Oxford University will begin a 10-million-pound research project into the medical benefits of marijuana, the prestigious institution said today. The project is a partnership between the university and private equity firm Kingsley Capital Partners, who are investing the funds in an effort to create a global centre of excellence in cannabinoid research. Neil Mahapatra, the Indian-origin managing partner at the firm, said the strategic partnership with Oxford University would support the development of "innovative new therapies to help millions of people around the world". "Medical cannabis and cannabinoid medicine is already helping patients with some of the most distressing conditions across the world.
However, research into the specific pathways and mechanisms that create this benefit is limited and long overdue," he was quoted as saying by the Financial Times. Kingsley Capital Partners claims to be the only Europe-based company to make a concerted effort in the field and has also set up Forma Holdings in the US to work on medical marijuana in the region. The UK study will source cannabis from Europe to examine the role of cannabis medicines in treating pain, cancer and inflammatory diseases. It follows calls from MPs in Britain for legalisation of cannabis on medical grounds. Cannabis is a controlled substance as a drug but it has been increasingly used for therapeutic purposes across the world. The latest project is aimed at exploring medicines based on cannabis, which could also impact legislation around it. "This field holds great promise for developing novel therapeutic opportunities for cancer patients," said Ahmed Ahmed, Professor of Gynaecological Oncology at Oxford University. Zameel Cader, a clinical neuroscientist at the university who will be taking part in the research, said his lab will investigate how the effect on the nervous system of cannabinoid compounds extracted from marijuana compares with that of "endocannabinoids" - similar compounds produced naturally within the human body.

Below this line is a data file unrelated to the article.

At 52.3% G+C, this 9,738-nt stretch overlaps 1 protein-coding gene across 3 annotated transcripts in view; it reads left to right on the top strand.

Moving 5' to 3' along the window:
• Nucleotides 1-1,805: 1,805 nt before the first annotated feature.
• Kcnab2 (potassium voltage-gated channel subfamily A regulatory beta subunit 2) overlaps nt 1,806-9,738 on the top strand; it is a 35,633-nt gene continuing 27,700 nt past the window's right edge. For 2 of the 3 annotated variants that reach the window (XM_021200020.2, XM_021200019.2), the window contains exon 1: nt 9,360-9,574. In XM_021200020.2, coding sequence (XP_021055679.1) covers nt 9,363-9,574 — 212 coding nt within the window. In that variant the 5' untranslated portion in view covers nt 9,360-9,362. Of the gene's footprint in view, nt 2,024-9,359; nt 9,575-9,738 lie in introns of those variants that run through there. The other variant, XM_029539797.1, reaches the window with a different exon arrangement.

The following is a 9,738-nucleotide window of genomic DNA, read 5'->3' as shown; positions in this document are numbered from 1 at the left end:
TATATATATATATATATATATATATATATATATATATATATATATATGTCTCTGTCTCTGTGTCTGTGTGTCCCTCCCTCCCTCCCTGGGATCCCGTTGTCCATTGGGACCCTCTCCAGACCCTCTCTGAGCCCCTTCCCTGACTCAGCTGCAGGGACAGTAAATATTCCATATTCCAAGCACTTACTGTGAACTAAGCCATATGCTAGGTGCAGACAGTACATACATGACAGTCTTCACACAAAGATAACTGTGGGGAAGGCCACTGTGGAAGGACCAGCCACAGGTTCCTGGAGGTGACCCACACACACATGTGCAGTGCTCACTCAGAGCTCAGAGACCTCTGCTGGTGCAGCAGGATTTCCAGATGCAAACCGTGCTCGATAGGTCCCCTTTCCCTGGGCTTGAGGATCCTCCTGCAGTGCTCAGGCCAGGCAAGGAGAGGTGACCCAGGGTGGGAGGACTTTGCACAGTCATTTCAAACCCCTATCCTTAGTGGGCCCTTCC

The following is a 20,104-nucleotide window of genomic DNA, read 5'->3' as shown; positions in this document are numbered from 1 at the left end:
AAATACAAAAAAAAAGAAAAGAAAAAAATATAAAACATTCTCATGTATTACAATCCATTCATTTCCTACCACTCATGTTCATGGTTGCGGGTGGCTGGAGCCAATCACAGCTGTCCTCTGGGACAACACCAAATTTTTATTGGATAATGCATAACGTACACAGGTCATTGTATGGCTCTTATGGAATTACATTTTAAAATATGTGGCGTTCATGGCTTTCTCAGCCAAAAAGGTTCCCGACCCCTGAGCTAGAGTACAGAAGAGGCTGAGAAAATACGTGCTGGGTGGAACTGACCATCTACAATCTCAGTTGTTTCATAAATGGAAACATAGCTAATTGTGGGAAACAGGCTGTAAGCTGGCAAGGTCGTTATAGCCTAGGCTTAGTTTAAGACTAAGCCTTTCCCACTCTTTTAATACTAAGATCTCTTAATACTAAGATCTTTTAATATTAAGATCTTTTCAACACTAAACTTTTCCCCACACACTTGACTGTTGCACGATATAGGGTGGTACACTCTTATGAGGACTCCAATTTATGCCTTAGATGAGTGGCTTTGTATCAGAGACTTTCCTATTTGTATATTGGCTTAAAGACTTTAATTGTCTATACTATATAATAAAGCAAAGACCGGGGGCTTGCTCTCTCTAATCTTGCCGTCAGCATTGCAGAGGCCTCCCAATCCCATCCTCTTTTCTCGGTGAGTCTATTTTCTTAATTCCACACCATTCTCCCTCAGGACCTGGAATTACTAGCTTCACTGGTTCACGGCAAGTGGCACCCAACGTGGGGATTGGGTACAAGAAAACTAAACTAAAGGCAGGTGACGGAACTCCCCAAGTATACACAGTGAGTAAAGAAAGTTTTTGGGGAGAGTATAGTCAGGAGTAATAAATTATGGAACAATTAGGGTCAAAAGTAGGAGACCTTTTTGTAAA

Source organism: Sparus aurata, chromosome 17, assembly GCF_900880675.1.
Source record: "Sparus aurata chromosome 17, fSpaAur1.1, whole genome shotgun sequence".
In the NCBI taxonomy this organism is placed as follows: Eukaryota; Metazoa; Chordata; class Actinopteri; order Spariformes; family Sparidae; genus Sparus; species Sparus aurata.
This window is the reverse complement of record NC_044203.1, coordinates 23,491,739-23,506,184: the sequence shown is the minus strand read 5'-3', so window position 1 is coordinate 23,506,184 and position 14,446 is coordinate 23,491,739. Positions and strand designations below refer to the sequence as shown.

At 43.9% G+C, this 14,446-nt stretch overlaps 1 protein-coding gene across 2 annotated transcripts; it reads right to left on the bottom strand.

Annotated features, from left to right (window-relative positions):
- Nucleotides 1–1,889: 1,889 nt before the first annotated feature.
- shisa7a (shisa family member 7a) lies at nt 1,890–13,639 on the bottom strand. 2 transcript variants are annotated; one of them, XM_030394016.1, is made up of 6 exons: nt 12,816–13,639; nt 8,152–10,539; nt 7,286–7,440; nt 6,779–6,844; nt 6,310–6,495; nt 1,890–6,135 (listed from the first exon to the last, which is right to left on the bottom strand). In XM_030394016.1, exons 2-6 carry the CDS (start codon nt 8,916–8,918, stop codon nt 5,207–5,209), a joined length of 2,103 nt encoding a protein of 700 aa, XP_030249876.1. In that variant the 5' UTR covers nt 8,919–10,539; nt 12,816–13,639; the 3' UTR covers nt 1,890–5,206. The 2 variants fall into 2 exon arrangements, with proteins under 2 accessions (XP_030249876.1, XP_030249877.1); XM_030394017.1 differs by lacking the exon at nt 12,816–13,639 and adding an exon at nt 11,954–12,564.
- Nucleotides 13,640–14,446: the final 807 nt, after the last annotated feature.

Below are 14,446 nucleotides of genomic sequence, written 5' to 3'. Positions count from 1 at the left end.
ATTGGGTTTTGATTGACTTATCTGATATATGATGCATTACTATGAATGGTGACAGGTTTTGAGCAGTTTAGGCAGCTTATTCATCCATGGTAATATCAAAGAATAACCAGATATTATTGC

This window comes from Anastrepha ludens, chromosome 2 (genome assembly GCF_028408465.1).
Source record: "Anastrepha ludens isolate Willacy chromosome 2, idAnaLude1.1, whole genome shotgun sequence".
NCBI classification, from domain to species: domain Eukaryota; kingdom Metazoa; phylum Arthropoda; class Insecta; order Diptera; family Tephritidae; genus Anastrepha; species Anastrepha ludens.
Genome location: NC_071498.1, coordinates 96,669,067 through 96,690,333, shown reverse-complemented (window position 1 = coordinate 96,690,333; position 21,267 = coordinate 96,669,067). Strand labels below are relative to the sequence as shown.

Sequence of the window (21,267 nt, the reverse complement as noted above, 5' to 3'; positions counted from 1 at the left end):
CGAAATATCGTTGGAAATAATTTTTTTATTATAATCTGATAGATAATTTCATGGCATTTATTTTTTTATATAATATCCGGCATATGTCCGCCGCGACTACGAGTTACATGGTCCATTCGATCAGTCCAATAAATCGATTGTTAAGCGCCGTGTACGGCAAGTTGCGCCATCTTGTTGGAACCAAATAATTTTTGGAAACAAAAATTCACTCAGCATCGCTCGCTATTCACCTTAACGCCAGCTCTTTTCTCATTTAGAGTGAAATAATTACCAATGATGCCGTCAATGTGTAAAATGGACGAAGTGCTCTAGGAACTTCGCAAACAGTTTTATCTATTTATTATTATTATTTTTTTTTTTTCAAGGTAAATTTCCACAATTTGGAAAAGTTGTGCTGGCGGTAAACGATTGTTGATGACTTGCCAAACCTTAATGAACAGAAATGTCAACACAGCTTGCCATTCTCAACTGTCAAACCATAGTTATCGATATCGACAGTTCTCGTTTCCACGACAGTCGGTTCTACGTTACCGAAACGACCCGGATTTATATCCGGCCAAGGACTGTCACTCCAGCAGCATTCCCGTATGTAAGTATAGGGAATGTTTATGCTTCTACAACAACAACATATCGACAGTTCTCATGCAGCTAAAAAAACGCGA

(This story has not been edited by Business Standard staff and is auto-generated from a syndicated feed.)